Contact: Library of Congress, Helen Dalrymple (202) 707-1940, firstname.lastname@example.org
American Folklife Center, Michael Taft (202) 707-1739, email@example.com
Ginger Group Productions, Sarah Cullen (212) 505-0138, firstname.lastname@example.org
March 17, 2003
American Folklife Center at Library of Congress Receives Donation of "American Roots Music"
AT&T Makes Gift Possible with Grant to Ginger Group
Ginger Group Productions, producer of "American Roots Music," a four-part television series that aired on PBS last fall, is giving nine segments of the series to the American Folklife Center at the Library of Congress. The segments have been specially edited with the support of a grant from AT&T so that they can be viewed and used by scholars and researchers as stand-alone pieces, although they were originally produced as part of the larger series.
The nine musical segments received by the American Folklife Center are: "James D. Vaughan Segment," "Blues Segment," "Bristol Sessions Segment," "Gene Autry Segment," "Bob Wills Segment," "Bluegrass Segment," "Cajun/Zydeco Segment," "Tejano Segment," and "Native American Segment."
The "American Roots Music" series traces the development of uniquely American music forms throughout the 20th century-blues, country, gospel, bluegrass, Cajun, zydeco, tejano and Native American-by interweaving rare archival footage and photographs of the legends of American music with newly filmed performances and interviews of living legends and leading scholars. The American Folklife Center archives provided many of the historic recordings used in the series.
"'American Roots Music' presents a series of treasured musical performances that document the diversity of our musical heritage in the United States. These programs will add to our understanding of American culture and folklife," said Peggy Bulger, director of the American Folklife Center. "The Library of Congress is pleased to add these recordings to our research collections."
"American Roots Music" was a collaboration of the Library of Congress, the Smithsonian Institution, the Rock and Roll Hall of Fame and Museum, the Country Music Hall of Fame and Museum, Experience Music Project and Ginger Group Productions. Additional funding was provided by the National Endowment for the Arts, the Public Broadcasting Service, the Corporation for Public Broadcasting, the National Endowment for the Humanities, the Louisiana Department of Culture, Recreation and Tourism, and AT&T.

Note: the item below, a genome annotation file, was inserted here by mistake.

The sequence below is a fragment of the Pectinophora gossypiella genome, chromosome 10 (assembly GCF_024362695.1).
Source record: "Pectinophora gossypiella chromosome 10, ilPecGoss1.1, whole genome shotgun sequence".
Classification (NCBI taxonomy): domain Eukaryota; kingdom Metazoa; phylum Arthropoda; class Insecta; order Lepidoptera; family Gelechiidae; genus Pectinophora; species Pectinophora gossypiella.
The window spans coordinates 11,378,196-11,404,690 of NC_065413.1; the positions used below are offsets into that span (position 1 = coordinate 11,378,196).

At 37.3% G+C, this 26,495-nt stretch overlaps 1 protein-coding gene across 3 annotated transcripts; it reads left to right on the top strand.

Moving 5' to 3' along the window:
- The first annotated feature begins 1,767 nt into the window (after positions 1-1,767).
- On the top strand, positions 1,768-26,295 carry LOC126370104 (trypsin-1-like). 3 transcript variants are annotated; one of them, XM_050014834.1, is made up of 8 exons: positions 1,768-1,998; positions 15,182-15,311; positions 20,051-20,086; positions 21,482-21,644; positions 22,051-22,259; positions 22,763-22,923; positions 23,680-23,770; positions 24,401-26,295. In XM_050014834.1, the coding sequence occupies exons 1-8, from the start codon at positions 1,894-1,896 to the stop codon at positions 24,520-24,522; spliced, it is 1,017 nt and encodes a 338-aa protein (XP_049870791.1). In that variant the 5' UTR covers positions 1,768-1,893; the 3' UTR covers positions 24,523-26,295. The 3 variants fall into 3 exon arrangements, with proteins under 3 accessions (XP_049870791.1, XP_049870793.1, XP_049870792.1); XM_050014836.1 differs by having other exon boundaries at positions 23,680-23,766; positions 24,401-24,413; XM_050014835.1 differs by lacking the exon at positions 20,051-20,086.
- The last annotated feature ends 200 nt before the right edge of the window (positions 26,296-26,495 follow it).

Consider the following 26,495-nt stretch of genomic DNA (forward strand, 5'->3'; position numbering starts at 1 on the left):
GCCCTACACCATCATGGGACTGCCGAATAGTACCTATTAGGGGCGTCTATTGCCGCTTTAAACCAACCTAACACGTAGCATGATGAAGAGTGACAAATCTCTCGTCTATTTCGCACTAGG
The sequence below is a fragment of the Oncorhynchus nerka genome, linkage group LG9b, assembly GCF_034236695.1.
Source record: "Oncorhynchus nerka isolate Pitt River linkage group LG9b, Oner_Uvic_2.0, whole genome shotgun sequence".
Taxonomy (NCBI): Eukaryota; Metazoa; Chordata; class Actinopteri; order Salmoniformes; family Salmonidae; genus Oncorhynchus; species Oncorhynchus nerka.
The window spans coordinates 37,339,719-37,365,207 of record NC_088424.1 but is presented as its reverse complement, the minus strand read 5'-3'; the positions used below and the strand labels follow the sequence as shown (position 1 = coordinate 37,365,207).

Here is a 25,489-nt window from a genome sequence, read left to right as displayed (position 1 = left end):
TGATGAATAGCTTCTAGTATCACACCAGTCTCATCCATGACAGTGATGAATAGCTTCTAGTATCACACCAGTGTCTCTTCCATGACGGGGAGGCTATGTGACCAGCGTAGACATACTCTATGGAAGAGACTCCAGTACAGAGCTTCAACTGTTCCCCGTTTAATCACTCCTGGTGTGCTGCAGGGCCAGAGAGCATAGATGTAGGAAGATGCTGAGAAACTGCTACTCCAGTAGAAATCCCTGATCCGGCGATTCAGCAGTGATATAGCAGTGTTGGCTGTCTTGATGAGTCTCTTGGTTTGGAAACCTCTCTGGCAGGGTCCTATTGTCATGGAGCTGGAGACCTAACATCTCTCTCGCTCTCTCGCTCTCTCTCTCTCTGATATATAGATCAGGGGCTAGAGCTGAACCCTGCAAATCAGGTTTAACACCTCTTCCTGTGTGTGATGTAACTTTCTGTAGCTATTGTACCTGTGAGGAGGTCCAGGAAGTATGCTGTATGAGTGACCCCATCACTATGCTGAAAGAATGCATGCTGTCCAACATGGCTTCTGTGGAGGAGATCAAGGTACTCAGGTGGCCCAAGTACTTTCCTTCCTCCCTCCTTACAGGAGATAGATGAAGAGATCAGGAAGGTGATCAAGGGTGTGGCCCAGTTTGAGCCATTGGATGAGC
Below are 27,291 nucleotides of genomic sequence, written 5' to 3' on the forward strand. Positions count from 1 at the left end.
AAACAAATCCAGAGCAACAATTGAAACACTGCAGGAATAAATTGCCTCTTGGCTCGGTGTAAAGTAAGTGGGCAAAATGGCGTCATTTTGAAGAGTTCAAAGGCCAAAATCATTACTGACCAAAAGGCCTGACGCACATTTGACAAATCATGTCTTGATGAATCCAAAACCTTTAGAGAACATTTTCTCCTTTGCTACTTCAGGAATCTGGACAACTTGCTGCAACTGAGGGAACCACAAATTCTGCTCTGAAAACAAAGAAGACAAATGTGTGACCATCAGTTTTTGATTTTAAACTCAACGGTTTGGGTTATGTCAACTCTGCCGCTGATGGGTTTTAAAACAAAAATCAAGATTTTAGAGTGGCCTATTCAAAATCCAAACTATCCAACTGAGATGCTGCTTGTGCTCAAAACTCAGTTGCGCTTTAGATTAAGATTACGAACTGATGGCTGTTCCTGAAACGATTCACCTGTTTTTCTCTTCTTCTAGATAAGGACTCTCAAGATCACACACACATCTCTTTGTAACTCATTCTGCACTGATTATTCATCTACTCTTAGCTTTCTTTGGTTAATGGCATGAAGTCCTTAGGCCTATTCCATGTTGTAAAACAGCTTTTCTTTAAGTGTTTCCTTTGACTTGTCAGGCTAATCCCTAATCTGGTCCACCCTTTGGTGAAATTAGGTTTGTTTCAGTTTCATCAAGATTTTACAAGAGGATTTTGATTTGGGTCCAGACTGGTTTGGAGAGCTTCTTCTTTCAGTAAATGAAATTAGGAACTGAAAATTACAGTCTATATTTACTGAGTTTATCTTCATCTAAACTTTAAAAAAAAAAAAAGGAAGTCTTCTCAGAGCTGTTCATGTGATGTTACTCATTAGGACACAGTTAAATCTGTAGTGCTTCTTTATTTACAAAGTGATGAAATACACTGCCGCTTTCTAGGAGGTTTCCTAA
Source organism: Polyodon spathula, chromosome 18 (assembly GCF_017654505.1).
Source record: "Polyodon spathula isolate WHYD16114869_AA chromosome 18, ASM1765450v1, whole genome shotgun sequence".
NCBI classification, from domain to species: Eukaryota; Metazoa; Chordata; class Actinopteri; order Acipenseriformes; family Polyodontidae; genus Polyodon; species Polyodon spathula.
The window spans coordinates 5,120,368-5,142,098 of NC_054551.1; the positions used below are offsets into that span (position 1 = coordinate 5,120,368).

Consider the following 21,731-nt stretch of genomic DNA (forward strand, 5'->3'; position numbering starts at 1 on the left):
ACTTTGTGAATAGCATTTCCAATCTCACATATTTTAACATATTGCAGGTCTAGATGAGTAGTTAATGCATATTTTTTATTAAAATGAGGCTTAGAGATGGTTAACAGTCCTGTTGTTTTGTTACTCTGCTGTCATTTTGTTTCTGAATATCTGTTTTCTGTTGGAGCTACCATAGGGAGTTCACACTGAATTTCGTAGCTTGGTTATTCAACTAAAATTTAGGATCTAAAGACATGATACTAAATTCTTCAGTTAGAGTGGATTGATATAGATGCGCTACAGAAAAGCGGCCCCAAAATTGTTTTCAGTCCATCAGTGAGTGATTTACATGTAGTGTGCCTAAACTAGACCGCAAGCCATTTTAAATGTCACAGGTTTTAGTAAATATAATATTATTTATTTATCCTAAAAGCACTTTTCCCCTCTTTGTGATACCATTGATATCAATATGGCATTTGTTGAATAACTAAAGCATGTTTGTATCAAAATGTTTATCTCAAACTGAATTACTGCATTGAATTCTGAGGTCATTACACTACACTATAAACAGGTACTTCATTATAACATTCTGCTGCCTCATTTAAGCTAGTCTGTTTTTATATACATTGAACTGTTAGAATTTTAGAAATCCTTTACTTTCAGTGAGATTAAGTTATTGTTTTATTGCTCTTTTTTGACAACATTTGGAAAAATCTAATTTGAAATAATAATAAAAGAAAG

"The preservation, archiving and educational use of 'American Roots Music' was always one of the goals of the series, and it's great that AT&T came to the table and enabled us to do this at a time when so many museums are struggling with budget cutbacks and a lack of funds," said Jim Brown, president of Ginger Group and the producer/director of the series. "We wanted future generations to have access to the filmed performances of America's musical pioneers that were discovered and collated during the four years of research and production that went into 'American Roots Music.' The donation to the American Folklife Center at the Library of Congress will ensure the use of these valuable recordings by scholars and researchers for generations to come."
This effort is also one of the first undertakings of the Music Museum Alliance, an association of more than 50 music museums in the United States and Canada that worked with Ginger Group in accomplishing the project.
Sequences from "American Roots Music" are being donated through a special licensing arrangement to at least 15 other museums throughout the country. Through a special grant from AT&T, program segments of "American Roots Music" will be donated to a number of selected museums throughout the United States for use as installations and for educational purposes.
The American Folklife Center was created by Congress in 1976 and placed at the Library of Congress to "preserve and present American folklife." For more information on its resources and services, see its Web site at www.loc.gov/folklife/.
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